Thomas:

what doesn't cause the gender gap, which is it's not just a pipeline issue but we weren't able to show exactly what does cause it and there probably are a lot of factors, you know, including gender bias and including the fact that women are more overburdened outside of their research and therefore have less time to commit to things like invited commentaries. But I think something else that might be going on is that the connections we have with one another as researchers tend to be a little more based on who is like us. So men tend to have more professional connections with men and in many cases women have more professional connections with women, but there are more men in positions of power. And so that leads to kind of an entrenching of the male advantage. And so I think one thing that we can all do is to try and diversify our professional and research connections as much as possible.

Thomas:

And yeah, I think that's kind of easier said than done. But I think if we make a conscious effort to reach out to others who might not be like us or to look for, you know, offering opportunities to people who are in positions where we might not have otherwise considered them is a really important step that we can all take.

de Waard:

So that's, so that's really for everyone at every level you would say.

Thomas:

Yeah, I think so. Particularly people in positions of privilege, those so research leaders and people in positions of power in universities because they're the ones who are able to offer the most advantageous opportunities.

de Waard:

Right, right.

Jayabalasingham:

Yeah, and Emma has a really good point. In there in the gender report that's coming out next year and we did a network analysis and one of the interesting findings to me anyways was that women tend to network, and co-authorship networks that are more composed of women and men tend to co-author more with men. It seems really surprising. But then on the flip side, I look at my kids, my girls, they play with girls and you know, my nieces or nephews, they play with boys. So we kind of start doing this early, so getting over that that behavior requires some conscious effort.

de Waard:

Hmm. That's, that's an interesting thought. It's really a fantastic collaboration and, and a great paper to read. I'm not a statistician, but I found it fascinating how you actually worked with all the data and made, made things so overwhelmingly clear. So I was wondering to what degree this work has has impacted your own writing or perhaps other academic efforts.

Jayabalasingham:

So I am working on a big report for Elsevier on, you know, the researcher's journey through a gender lens it looks at, participation, contribution networks, perceptions of women and men when it comes to gender. You know, the impact of gender on different aspects of a researcher's career. Having been involved in such a robust analysis with Emma helped me sort of, suspend doubt on the other datapoints I was working on because you know, it all becomes part of this big literature base.

Thomas:

Yeah. I think the issue that I talked about before of connection and diversifying our collaborations is the one that's kind of weighed heaviest on me personally. I absolutely don't want to overemphasize that as the only thing that explains our findings. I think, you know, gender bias is real and that's definitely happening as well. But as something that I can do, I think that's one of the most important things is to try and consciously expand my professional networks. And it's not something that comes naturally to me cause I'm not, you know, I consider myself an introvert when I go to conferences. I always think I should like, you know, network, make connections and I just don't want to do, it really doesn't come naturally. But you know, one thing that really struck me was I was at a conference earlier this year, the women in statistics and data science conference and I presented on this research and there was a moment at the start of the conference where there was an opening panel and there were several women on the panel speaking about their experiences as data scientists and statisticians. And at the end a fellow student got up and pointed out the fact that all of the women on the panel happened to be white.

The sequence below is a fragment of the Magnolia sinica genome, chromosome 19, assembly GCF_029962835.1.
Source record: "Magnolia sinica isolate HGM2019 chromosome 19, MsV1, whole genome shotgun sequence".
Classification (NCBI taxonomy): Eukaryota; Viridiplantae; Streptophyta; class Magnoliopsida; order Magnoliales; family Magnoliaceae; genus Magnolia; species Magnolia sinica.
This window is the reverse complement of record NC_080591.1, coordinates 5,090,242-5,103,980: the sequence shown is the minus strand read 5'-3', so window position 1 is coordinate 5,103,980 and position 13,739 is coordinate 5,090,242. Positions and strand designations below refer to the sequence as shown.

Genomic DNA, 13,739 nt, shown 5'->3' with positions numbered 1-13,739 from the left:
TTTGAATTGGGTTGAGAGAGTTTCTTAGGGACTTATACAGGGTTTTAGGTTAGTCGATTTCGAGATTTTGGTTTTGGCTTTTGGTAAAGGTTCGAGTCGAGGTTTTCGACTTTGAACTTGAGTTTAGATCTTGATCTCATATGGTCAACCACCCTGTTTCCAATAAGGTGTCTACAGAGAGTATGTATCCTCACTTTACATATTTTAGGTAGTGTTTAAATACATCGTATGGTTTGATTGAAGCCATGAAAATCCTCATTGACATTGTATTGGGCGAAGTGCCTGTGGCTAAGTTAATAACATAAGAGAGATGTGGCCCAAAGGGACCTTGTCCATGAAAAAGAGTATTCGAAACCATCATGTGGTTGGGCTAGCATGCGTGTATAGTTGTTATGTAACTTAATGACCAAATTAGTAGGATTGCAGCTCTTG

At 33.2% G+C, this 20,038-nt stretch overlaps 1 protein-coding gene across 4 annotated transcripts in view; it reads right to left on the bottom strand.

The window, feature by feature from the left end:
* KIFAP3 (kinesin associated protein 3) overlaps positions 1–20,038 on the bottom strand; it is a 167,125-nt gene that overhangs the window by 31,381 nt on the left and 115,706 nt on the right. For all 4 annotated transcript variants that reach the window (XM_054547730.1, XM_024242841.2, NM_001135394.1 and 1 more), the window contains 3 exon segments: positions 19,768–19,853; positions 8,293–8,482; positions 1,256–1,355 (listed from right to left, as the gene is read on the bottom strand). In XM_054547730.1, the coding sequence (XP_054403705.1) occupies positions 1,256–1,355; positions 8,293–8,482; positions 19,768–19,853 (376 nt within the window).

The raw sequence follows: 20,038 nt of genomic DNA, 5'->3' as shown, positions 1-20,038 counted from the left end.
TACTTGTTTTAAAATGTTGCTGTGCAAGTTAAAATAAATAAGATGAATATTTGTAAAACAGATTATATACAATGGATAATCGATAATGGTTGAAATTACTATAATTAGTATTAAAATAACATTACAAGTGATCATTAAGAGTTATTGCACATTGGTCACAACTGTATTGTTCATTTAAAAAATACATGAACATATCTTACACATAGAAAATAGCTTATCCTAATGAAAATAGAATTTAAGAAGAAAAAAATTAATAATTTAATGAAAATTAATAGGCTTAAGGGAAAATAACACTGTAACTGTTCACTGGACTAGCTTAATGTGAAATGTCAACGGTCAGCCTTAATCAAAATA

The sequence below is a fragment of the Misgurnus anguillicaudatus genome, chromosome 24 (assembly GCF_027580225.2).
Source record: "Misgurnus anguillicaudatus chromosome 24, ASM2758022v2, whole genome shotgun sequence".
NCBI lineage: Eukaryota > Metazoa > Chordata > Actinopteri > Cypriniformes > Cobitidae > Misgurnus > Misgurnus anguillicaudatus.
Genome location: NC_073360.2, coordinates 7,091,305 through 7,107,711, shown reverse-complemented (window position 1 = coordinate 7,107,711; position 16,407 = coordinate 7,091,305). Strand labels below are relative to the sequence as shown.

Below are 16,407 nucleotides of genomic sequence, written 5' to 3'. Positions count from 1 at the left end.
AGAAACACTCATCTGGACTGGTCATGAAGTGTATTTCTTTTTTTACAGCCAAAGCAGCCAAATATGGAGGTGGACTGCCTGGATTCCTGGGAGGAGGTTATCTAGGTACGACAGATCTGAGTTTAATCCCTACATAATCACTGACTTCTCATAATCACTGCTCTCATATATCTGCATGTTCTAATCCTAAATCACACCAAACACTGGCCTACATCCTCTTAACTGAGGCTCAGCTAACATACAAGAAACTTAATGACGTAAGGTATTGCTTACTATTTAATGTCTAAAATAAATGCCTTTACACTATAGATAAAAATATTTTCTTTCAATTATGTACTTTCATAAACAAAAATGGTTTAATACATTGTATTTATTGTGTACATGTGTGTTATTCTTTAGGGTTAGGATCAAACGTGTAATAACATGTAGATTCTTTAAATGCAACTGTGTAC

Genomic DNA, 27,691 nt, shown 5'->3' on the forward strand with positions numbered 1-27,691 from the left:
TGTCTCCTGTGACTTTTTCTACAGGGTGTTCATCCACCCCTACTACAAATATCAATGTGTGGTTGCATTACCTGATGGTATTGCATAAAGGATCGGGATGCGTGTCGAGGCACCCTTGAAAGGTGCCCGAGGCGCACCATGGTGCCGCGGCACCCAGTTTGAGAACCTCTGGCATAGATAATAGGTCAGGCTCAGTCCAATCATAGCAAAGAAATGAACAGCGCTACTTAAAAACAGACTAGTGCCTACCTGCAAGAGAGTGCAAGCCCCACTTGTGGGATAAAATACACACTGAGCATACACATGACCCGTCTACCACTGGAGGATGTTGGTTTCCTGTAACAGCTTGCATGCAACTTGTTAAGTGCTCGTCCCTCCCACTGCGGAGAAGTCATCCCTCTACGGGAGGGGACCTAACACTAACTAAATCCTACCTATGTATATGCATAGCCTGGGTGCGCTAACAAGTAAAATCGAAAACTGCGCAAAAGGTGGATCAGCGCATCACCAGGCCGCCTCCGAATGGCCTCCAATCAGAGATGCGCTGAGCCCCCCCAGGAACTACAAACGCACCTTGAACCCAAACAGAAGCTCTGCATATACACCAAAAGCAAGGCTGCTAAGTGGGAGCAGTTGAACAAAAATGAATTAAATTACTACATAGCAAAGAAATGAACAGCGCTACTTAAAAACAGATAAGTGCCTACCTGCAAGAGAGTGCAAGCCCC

Thomas:

And you know, I should say like the rest of the conference, we had several wonderful plenary speakers who were women of color. So it didn't, you know, that pattern didn't persist, but what she said really stuck with me because I feel like as a student at Harvard, you know, I definitely am influenced by some amount of lack of diversity and that it's easy to kind of fall back on the connections that you have and that, that entrenches, that lack of diversity. And so I think it's really incumbent on all of us and, and I want to try and do it myself to kind of expand the diversity of our connections.

de Waard:

That's, that's a really interesting point. So do you, this research really also affected how you yourself move now through your own academic networks. Any thoughts on particular things that perhaps editors or journals might be able to do? You already mentioned knowing more data would be helpful. So one question is, do, do folks have adequate access to the data? Is there anything that either we ourselves as a publisher or other publishers or editors could do to, to support this diversification?

Jayabalasingham:

Yeah, I mean I think I go back to having targets or or monitoring the data. You can't change something if you don't know or don't think it's a problem. So just knowing what the data is and what you're doing relative to also knowing what could be like what is your available pool? How many women could are there are women or men or whatever are there that you could have chosen for this position? I think that that's the most, that's probably the lowest hanging fruit action that can be taken

de Waard:

Just to be aware of all the, all the possible people you could choose from

Jayabalasingham: